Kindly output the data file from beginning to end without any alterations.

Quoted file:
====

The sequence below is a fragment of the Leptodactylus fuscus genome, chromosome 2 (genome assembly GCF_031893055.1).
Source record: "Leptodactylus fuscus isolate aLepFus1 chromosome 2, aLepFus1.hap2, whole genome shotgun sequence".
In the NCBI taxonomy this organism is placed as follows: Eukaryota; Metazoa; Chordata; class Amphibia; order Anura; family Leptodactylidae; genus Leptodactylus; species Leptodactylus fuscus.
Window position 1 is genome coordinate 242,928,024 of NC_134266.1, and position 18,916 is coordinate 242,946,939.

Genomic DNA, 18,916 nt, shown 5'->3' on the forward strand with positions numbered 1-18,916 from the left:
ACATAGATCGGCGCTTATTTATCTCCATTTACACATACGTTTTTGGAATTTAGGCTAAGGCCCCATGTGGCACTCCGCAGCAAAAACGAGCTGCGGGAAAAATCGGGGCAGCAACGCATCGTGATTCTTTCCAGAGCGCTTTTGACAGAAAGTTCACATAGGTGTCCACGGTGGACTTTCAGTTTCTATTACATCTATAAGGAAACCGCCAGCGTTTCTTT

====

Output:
The sequence below is a fragment of the Leptodactylus fuscus genome, chromosome 2 (genome assembly GCF_031893055.1).
Source record: "Leptodactylus fuscus isolate aLepFus1 chromosome 2, aLepFus1.hap2, whole genome shotgun sequence".
In the NCBI taxonomy this organism is placed as follows: Eukaryota; Metazoa; Chordata; class Amphibia; order Anura; family Leptodactylidae; genus Leptodactylus; species Leptodactylus fuscus.
Window position 1 is genome coordinate 242,928,024 of NC_134266.1, and position 18,916 is coordinate 242,946,939.

Genomic DNA, 18,916 nt, shown 5'->3' on the forward strand with positions numbered 1-18,916 from the left:
ACATAGATCGGCGCTTATTTATCTCCATTTACACATACGTTTTTGGAATTTAGGCTAAGGCCCCATGTGGCACTCCGCAGCAAAAACGAGCTGCGGGAAAAATCGGGGCAGCAACGCATCGTGATTCTTTCCAGAGCGCTTTTGACAGAAAGTTCACATAGGTGTCCACGGTGGACTTTCAGTTTCTATTACATCTATAAGGAAACCGCCAGCGTTTCTTT